As recent work suggests, a central concern in contemporary private law theory is the justification of private law. Private law, as all exercises of state coercion do, ‘calls for a justification’. Part of what private law theory ought to do, from this perspective, is to provide reasons in favor of private law and the institutions, practices, and norms associated to it.
In this paper, I want to interrogate what it means to offer a justification of private law. In this sense, the paper is methodological. It is concerned with questions about how private law theorists ought to understand and fulfill their justificatory aspirations. There is a way, however, in which the argument offered here is substantive. While the argument does not present a specific substantive theory about the aims, ends, or values that justify private law, it offers at least the beginnings of a distinctive view about the process of justification of private law institutions – and legal institutions, more generally – that might have important implications for private law theory and the ongoing debates between private law theorists. That distinctive view, as will become clear below, is one that puts ordinary individuals and their concerns at the center of justification. Yet the view also treats the internal conceptual structure of private law seriously. The view, in other words, rejects both the tendency towards isolating private law that is characteristic of Kantian formalism and the tendency to reduce law to the language of economics that characterizes certain forms of law and economics.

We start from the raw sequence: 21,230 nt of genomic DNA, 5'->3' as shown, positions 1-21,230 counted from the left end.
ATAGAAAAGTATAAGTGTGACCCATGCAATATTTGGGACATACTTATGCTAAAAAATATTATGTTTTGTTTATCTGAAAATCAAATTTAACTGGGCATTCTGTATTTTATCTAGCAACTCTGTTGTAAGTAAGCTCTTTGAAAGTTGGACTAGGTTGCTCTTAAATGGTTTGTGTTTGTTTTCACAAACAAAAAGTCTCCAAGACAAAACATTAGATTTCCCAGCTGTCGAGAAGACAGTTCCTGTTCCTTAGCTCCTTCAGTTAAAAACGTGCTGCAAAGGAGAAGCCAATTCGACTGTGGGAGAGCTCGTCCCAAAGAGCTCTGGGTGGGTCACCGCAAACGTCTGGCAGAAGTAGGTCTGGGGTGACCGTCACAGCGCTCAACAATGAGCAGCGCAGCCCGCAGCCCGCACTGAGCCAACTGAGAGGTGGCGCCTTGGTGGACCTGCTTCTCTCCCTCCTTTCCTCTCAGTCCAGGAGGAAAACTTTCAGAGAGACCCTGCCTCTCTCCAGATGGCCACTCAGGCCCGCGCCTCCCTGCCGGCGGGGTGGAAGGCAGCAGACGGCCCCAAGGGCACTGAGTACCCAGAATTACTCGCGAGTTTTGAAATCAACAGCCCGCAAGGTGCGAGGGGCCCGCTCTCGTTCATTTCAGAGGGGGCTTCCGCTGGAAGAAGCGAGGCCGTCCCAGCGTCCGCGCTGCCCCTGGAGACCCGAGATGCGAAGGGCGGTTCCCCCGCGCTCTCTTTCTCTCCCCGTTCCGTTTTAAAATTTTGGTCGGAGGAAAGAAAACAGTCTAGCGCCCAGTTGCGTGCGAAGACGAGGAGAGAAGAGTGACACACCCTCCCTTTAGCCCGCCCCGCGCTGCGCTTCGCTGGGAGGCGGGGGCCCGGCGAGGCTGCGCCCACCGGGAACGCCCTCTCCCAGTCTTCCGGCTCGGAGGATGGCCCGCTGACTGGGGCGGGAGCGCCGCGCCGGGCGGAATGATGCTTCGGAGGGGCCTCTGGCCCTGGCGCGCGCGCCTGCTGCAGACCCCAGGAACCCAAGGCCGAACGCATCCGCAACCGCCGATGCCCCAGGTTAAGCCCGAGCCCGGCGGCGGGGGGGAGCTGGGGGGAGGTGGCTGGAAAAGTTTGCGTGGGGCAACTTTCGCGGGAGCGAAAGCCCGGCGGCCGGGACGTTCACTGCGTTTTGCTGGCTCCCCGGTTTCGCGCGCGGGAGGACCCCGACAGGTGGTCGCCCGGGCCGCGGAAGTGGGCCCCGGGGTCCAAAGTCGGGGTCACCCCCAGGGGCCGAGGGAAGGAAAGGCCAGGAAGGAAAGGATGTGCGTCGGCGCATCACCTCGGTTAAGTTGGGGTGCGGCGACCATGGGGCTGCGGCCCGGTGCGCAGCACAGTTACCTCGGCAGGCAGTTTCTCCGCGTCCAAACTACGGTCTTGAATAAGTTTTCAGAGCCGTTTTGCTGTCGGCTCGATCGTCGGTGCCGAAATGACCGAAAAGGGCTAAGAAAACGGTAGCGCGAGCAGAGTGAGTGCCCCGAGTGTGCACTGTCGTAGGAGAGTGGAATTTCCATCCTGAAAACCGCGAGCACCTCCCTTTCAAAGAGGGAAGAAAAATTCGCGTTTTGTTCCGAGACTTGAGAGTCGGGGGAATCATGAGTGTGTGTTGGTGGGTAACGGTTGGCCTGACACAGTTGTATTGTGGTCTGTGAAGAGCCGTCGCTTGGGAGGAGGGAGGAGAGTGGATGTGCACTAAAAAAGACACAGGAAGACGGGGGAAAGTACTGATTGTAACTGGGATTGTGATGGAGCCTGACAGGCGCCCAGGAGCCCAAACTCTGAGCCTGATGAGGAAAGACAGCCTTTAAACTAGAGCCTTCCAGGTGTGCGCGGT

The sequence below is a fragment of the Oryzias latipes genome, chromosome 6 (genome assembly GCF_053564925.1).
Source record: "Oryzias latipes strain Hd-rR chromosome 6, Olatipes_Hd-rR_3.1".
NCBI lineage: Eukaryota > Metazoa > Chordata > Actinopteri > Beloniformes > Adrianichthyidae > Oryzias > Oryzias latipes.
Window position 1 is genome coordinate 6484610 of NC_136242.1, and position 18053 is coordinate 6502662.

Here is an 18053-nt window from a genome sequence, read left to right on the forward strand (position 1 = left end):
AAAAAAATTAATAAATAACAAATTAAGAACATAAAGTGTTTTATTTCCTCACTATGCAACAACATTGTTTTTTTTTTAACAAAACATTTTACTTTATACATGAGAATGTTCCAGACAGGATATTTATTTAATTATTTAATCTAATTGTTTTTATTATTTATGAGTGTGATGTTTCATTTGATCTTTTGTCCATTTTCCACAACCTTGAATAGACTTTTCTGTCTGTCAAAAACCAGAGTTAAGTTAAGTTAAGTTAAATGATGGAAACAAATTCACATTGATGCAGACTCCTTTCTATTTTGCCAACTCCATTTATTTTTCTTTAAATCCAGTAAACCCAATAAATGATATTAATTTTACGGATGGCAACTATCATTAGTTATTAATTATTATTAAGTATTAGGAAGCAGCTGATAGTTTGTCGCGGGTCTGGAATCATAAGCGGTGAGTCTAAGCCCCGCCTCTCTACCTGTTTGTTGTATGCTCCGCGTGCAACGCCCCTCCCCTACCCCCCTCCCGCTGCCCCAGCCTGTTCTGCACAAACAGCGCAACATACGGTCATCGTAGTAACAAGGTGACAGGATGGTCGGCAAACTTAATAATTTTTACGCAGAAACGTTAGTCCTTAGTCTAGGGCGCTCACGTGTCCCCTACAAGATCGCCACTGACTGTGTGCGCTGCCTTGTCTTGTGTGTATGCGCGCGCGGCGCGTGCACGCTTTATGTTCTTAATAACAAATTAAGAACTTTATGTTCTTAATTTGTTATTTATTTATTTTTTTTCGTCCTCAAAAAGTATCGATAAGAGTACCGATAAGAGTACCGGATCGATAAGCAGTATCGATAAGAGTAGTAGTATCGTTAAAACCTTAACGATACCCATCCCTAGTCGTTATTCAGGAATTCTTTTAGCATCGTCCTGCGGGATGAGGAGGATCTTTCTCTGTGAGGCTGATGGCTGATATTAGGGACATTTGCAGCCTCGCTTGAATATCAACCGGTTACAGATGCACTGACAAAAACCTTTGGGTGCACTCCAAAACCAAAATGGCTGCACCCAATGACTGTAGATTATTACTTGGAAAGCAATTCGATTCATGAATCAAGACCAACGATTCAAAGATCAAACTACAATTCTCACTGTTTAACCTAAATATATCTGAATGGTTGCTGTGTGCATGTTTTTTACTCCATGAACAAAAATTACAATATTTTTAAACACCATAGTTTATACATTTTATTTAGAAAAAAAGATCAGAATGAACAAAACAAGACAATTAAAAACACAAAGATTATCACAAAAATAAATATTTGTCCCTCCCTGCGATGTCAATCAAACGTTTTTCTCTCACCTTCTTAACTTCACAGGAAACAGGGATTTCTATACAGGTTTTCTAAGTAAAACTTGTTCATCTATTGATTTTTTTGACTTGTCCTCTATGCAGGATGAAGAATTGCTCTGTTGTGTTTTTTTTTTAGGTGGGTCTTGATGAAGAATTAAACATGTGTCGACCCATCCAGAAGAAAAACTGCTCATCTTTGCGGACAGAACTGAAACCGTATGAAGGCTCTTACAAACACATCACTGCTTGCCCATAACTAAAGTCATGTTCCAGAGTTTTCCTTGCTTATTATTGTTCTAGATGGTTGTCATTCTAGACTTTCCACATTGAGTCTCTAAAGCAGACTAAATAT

Jiménez, Felipe, Justifying Private Law (April 13, 2021). Oxford Studies in Private Law Theory, volume II.